Definition:A figure that has the exact shape and size of another figure with a ratio of 1:1 for the corresponding parts
Context:Sue and Mary both drew squares with three-inch-long sides on the board, so they drew congruent figures.
Definition:A geometric transformation that changes a figure's size, but its shape, orientation, and location stay the same
Context:The animator performed a geometric dilation in order to create the illusion that the figure was getting larger without changing its shape, orientation, or location.
planar cross section
Definition:A two-dimensional representation that shows the inside of a three-dimensional object to illustrate the spatial relationships within the object
Context:Seismologists use planar cross sections to shows the layers of the Earth.
Definition:A geometric transformation that changes a figure's orientation and location, but not its size or shape, by rotating it around an axis
Context:The animator performed a geometric rotation to make the figure spin.scale drawing
Definition:A two-dimensional representation of an object using a scale that that is the ratio of the size of the drawing to the actual size of the object
Context:A map is a scale drawing.similar figures
Definition:Figures that have the same shape but not necessarily the same size, congruent corresponding angles, and equal ratios for the lengths of corresponding sides
Context:Triangles ABC and DEF are similar figures.surface area
Definition:The sum of the areas of the outside surfaces of a three-dimensional figure
Context:The surface area of a cube with sides that measure 5 feet is 150 square feet.translation
Definition:A geometric transformation that changes a figure's location, but its size and shape remain the same
Context:The animator performed a geometric translation on the figure to create the illusion of movement.
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Mid-continent Research for Education and Learning (McREL)
McREL's Content Knowledge: A Compendium of Standards and Benchmarks for K–12 Education addresses 14 content areas. To view the standards and benchmarks, visitwww.mcrel.org/compendium/browse.asp.
This lesson plan addresses the following benchmarks:
National Council of Teachers of Mathematics (NCTM)
- Uses geometric methods (i.e., an unmarked straightedge and a compass using an algorithm) to complete basic geometric constructions (e.g., perpendicular bisector of a line segment, angle bisector).
- Understands the defining properties of three-dimensional figures (e.g., a cube has edges with equal lengths, faces with equal areas and congruent shapes, right angle corners).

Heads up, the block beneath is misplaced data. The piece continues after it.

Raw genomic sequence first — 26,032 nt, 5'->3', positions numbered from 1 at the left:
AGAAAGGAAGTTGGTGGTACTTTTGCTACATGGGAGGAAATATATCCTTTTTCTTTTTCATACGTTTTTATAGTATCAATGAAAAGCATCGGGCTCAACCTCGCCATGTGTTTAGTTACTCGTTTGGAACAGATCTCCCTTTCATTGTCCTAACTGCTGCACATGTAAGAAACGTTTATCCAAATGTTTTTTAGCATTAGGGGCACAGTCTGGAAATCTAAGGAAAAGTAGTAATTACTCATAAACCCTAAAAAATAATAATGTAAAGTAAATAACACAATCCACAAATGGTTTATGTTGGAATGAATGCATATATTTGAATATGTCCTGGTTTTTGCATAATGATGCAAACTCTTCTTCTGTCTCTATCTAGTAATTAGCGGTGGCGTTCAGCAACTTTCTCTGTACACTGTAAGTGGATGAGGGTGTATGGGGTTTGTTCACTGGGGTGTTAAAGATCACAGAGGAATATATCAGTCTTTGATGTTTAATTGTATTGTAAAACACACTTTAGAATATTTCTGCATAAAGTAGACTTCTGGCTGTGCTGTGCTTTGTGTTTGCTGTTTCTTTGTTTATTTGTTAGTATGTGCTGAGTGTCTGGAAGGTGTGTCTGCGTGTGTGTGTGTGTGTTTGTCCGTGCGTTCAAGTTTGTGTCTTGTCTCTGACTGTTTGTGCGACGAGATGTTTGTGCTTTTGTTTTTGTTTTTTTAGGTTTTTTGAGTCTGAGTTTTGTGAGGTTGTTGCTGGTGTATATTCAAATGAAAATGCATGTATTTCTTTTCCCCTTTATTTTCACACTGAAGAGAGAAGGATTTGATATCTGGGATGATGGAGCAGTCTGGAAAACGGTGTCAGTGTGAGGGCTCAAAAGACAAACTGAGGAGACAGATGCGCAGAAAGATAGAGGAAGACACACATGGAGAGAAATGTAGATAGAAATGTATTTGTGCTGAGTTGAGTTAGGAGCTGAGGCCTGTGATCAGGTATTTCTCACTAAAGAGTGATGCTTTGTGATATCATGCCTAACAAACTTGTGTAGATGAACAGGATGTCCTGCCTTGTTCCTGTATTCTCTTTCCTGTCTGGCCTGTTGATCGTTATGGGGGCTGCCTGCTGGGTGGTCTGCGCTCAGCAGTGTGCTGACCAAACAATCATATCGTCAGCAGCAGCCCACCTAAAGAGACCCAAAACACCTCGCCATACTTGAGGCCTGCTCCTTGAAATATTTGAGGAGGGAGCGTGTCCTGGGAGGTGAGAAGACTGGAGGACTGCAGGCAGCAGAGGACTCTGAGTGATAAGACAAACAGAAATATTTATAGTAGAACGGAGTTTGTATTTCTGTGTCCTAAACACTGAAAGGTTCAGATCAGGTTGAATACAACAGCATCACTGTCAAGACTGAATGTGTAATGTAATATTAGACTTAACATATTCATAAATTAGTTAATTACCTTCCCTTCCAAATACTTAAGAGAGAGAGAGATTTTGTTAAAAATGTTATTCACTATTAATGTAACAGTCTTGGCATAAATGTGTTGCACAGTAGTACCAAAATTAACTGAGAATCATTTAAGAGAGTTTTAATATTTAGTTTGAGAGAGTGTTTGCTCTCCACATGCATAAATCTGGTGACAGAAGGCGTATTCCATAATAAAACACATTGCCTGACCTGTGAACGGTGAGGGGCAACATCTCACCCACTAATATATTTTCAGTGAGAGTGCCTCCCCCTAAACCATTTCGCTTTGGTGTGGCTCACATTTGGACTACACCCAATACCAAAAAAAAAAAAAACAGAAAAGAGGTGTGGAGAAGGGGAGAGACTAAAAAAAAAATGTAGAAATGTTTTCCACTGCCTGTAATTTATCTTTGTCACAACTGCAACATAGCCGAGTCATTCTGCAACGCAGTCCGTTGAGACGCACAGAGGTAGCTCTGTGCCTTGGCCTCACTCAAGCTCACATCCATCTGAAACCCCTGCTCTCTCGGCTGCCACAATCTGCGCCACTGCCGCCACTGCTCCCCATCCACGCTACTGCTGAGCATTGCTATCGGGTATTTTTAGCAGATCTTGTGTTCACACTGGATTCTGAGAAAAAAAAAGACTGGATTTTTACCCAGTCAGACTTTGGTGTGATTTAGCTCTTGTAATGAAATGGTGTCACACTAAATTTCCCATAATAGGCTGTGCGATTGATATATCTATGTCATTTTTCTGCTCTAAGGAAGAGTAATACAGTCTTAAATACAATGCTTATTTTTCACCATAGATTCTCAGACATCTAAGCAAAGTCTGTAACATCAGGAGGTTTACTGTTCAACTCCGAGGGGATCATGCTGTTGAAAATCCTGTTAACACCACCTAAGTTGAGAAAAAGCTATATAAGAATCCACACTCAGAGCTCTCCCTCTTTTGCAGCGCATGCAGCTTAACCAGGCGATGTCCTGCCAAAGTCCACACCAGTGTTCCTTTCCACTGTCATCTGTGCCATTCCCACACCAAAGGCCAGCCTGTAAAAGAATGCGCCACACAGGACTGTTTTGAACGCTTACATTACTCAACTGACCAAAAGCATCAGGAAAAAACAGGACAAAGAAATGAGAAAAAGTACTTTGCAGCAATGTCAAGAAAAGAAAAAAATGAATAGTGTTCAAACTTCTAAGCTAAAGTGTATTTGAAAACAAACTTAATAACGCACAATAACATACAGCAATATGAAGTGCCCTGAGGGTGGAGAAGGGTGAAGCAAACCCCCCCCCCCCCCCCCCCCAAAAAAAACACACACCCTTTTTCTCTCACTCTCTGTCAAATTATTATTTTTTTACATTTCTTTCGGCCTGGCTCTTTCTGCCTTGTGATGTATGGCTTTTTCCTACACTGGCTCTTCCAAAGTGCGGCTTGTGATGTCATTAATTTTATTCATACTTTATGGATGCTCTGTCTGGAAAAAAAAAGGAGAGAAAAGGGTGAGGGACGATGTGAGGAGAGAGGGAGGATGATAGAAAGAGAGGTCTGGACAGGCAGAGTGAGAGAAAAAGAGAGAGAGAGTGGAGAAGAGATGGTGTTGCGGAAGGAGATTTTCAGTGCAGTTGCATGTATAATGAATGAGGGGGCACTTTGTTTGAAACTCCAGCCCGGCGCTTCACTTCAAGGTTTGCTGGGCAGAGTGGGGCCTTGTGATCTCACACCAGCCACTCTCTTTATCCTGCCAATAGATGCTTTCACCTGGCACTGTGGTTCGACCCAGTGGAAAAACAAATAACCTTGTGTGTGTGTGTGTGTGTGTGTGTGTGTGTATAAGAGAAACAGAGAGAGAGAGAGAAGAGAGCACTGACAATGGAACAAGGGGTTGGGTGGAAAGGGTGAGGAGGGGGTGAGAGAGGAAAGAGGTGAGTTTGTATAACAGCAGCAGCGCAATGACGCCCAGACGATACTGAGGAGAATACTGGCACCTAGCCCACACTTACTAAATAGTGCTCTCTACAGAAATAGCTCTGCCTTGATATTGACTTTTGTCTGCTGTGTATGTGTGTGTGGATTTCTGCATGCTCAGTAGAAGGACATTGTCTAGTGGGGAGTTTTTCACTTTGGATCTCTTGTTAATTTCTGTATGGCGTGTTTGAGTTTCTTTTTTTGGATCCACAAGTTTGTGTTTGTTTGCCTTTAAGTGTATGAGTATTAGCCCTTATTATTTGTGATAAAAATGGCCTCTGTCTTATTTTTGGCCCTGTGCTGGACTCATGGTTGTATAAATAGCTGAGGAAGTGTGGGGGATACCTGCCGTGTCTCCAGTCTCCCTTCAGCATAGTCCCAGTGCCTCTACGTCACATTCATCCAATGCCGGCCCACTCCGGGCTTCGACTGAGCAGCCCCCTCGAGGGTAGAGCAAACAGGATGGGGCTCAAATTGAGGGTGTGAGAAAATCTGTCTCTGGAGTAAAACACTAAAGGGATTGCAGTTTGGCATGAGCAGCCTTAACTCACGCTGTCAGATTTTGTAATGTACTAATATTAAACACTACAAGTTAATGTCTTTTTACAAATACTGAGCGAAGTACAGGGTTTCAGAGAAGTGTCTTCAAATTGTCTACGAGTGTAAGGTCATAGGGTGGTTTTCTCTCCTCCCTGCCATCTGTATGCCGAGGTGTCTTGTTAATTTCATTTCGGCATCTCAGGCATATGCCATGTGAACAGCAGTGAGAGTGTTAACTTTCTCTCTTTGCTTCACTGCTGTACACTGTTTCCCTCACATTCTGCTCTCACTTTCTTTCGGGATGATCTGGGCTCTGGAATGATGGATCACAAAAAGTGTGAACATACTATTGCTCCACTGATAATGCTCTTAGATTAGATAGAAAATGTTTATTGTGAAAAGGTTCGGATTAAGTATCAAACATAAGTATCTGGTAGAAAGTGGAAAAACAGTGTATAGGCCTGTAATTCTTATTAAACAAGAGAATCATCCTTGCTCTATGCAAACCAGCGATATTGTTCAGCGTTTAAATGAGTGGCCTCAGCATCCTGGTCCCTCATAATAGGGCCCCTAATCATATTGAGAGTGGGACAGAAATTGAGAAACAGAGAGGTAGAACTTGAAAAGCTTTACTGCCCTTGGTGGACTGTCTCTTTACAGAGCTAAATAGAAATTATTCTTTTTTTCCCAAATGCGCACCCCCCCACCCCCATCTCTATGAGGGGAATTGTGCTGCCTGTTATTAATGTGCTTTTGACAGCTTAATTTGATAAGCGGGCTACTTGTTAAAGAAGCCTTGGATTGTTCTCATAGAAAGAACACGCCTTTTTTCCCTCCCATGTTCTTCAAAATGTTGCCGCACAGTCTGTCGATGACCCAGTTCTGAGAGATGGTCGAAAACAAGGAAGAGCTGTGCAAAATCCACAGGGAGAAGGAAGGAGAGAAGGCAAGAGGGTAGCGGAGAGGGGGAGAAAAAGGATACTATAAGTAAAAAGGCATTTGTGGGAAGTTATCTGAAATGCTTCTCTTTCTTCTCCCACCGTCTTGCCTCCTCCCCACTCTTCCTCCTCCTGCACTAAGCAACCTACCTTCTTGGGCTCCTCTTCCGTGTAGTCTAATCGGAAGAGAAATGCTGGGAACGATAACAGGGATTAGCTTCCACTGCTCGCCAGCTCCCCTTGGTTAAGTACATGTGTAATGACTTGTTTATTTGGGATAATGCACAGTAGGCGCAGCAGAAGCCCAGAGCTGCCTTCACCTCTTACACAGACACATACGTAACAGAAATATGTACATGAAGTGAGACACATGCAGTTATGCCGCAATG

- Understands the defining properties of triangles (e.g., the sum of the measures of two sides of a triangle must be greater than the measure of the third side).
- Understands geometric transformations of figures (e.g., rotations, translations, dilations).
- Understands the relationships between two- and three-dimensional representations of a figure (e.g., scale drawings, blueprints, planar cross sections).
- Understands the mathematical concepts of similarity (e.g., scale, proportion, growth rates) and congruency.
- Understands the basic concept of the Pythagorean theorem.
The National Council of Teachers of Mathematics (NCTM) has developed national standards to provide guidelines for teaching mathematics. To view the standards online, go tostandards.nctm.org.
This lesson plan addresses the following national standards:
- Precisely describe, classify, and understand relationships among types of two- and three-dimensional objects using their defining properties.
- Understand relationships among the angles, side lengths, perimeters, areas, and volumes of similar objects.
- Create and critique inductive and deductive arguments concerning geometric ideas and relationships, such as congruence, similarity, and the Pythagorean relationship.
- Describe sizes, positions, and orientations of shapes under informal transformations such as flips, turns, slides, and scaling.
- Examine the congruence, similarity, and line or rotational symmetry of objects using transformations.
- Use two-dimensional representations of three-dimensional objects to visualize and solve problems such as those involving surface area and volume.
- Recognize and apply geometric ideas and relationships in areas outside the mathematics classroom, such as art, science, and everyday life.